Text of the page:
Forget the boys. Albeliza Perez and her new classmates have hardly missed them ever since they arrived here at the Young Women's Leadership School, the nation's latest and boldest gamble on same-sex public education.
Now they waste no time flirting in class. Or fretting as much about their hair or clothes. Or fighting as often for the attention of teachers. Or, as Perez, a seventh-grader, bluntly put it, "groveling all day at the feet of some guy."
"Some of my friends don't understand this. They say, How are you ever going to get a boyfriend now?' " she said. "Well, you have until you die to pick up a guy, right? I don't want to worry about it every day at school. Here I can concentrate on my work."
Across the nation, public educators are looking anew at the differences in how boys and girls learn and examining whether keeping the sexes apart in schools or class could spur academic achievement, reduce sexual pressures and improve their self-esteem, as some recent research on the subject suggests.
That view is prompting schools nationwide, and in the Washington area, to reconsider the one-size-fits-all, fully integrated model of public schooling and experiment with same-sex classes, either for disadvantaged minorities or for girls in subjects such as math or science that traditionally have been dominated by males.
But few projects are as ambitious as the one underway here on three gleaming floors of a transformed office building of East Harlem. It is one of the nation's only all-girl public schools, and its opening this month -- over the furious objections of some feminist and civil liberties groups -- is a sign of an important new mood affecting public education.
"There's a lot of rethinking about the whole idea of the common public school and whether it's absolutely right for everyone," said Diane Ravitch, a public education scholar at New York University who served as an assistant education secretary in the Bush administration.
"No one wants an entirely separate system, but on the other hand there are real differences between boys and girls. Schools are acknowledging that more, and looking for some voluntary ways to address it."
The debate over same-sex education is taking place despite a Supreme Court ruling this summer that strongly affirmed the importance of gender equity in education. The court, in a case that examined the all-male, publicly supported Virginia Military Institute, decided 7 to 1 that such a school is unconstitutional unless states are "evenhanded" in the educational opportunities that they offer men and women. Yesterday VMI voted to admit women for the first time in the school's 157-year history.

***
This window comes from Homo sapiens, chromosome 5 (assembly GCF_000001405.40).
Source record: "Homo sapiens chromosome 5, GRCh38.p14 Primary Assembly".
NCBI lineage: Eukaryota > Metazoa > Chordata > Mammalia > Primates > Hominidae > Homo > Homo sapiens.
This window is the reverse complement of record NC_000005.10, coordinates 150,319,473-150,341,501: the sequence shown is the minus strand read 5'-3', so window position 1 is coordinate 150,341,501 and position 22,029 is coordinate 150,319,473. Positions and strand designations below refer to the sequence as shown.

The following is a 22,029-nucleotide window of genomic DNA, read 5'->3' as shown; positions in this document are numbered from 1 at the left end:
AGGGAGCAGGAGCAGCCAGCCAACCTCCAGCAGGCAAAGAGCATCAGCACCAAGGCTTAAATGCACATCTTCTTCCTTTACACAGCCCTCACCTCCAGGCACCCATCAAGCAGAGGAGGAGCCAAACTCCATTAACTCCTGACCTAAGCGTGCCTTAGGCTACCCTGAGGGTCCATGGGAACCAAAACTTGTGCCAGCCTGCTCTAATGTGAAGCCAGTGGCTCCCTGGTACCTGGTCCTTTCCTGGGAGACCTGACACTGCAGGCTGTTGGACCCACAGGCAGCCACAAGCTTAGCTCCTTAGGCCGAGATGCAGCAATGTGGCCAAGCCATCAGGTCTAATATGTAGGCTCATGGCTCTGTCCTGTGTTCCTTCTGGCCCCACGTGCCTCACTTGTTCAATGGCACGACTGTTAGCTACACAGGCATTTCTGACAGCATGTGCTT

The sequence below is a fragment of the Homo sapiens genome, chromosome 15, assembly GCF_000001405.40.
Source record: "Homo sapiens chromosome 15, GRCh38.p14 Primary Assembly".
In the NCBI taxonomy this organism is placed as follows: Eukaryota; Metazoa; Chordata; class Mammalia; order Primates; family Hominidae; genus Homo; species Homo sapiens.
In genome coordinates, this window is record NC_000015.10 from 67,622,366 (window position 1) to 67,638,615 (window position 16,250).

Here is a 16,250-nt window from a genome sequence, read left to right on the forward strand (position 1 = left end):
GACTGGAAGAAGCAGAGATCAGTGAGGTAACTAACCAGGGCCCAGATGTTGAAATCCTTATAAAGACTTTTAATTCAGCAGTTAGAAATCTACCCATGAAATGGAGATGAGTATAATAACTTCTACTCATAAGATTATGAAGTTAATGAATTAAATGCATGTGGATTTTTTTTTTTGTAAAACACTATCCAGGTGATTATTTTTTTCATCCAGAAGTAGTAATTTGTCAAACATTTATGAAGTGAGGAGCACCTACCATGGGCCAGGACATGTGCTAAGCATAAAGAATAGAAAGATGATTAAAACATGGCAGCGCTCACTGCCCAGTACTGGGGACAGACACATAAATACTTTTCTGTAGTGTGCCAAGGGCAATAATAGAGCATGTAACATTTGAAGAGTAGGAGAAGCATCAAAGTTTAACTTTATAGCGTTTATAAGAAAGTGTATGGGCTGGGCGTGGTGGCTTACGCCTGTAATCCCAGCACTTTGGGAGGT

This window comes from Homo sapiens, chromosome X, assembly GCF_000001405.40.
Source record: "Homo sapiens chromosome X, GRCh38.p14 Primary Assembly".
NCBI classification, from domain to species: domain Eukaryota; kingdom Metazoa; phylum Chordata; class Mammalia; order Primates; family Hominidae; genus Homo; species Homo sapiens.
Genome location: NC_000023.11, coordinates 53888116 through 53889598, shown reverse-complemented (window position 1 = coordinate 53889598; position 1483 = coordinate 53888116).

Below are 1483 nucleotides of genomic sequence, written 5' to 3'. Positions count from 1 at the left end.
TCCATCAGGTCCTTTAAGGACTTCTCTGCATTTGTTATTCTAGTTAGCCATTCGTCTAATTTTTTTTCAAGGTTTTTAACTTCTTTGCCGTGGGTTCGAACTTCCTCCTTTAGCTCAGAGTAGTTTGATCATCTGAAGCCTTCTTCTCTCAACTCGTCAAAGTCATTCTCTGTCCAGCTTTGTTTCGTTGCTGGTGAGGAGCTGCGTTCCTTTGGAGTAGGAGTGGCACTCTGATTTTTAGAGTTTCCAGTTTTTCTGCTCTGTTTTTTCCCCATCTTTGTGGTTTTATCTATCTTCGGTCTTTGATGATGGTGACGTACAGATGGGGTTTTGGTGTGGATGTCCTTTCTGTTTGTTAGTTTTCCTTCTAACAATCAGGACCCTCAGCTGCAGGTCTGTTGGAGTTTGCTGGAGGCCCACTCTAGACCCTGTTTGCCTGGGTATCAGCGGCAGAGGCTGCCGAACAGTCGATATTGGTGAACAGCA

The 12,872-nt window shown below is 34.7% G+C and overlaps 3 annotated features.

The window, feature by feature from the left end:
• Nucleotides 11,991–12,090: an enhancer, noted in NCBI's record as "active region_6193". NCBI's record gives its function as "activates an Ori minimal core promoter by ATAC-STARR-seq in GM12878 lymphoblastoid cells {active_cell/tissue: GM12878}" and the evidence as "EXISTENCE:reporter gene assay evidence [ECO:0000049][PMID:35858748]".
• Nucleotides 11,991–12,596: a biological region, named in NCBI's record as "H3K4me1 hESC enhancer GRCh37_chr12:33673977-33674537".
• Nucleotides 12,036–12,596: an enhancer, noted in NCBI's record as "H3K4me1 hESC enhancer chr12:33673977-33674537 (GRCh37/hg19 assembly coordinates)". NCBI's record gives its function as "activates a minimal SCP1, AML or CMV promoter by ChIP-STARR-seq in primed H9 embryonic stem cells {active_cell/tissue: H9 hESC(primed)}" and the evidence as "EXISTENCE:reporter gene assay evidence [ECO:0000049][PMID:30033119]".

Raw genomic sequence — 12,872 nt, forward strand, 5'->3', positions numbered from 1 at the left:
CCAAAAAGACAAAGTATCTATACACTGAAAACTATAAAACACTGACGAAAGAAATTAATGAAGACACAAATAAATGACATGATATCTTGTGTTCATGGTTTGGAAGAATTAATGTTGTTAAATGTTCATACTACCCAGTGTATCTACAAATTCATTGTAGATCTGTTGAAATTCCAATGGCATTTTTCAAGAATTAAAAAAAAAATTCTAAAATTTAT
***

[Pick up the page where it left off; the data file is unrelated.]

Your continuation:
In New York and other cities considering ideas like the Young Women's Leadership School, education officials say they are confident they are on firm legal ground. Offering some girls a separate but equal school with the same amount of funds, they argue, does not necessarily deprive boys of educational opportunities and so falls within the court's ruling.
Decades ago, there were a handful of same-sex public schools in some cities, but virtually all of them became coed after the civil rights movement of the 1960s. The last all-girls public school here in New York closed in 1986. Opponents of the Young Women's Leadership School say they fear it could set a precedent for an array of new public schools designed to teach not just girls or boys but also particular racial or ethnic groups.
"Regardless of how good their educational intentions are, public schools cannot segregate by gender or by race," said Norman Siegel, executive director of the New York Civil Liberties Union, which has filed a formal complaint with the U.S. Department of Education objecting to the new all-girls school. "The focus should be on improving integrated public schools. But what they're trying to do is turn the clock back."
Other critics fault the new school for different reasons. Some say it fosters a stereotype that young boys are an intrinsically bad influence on girls. Some also contend that suggesting girls have to be taught outside the company of boys to reach their academic potential is demeaning and ignores the root cause of their problems in traditional public schools -- poorly trained teachers, or poorly supervised boys.
But other public school officials point to the academic success of private schools, many of which have same-sex classes, to make their case for it. Some school districts in northern Virginia recently have begun limited experiments with same-sex classes. Higher education officials are also seeing the trend: Enrollment in women's colleges nationwide has increased for five consecutive years. "This is an old idea whose time has come again," said Ann Tisch, one of the school's founders. "So many studies say things start to unravel academically for many girls -- and boys -- once they reach junior high. We're not trying to pamper any of these girls. We just want to address some of the problems they have in other schools."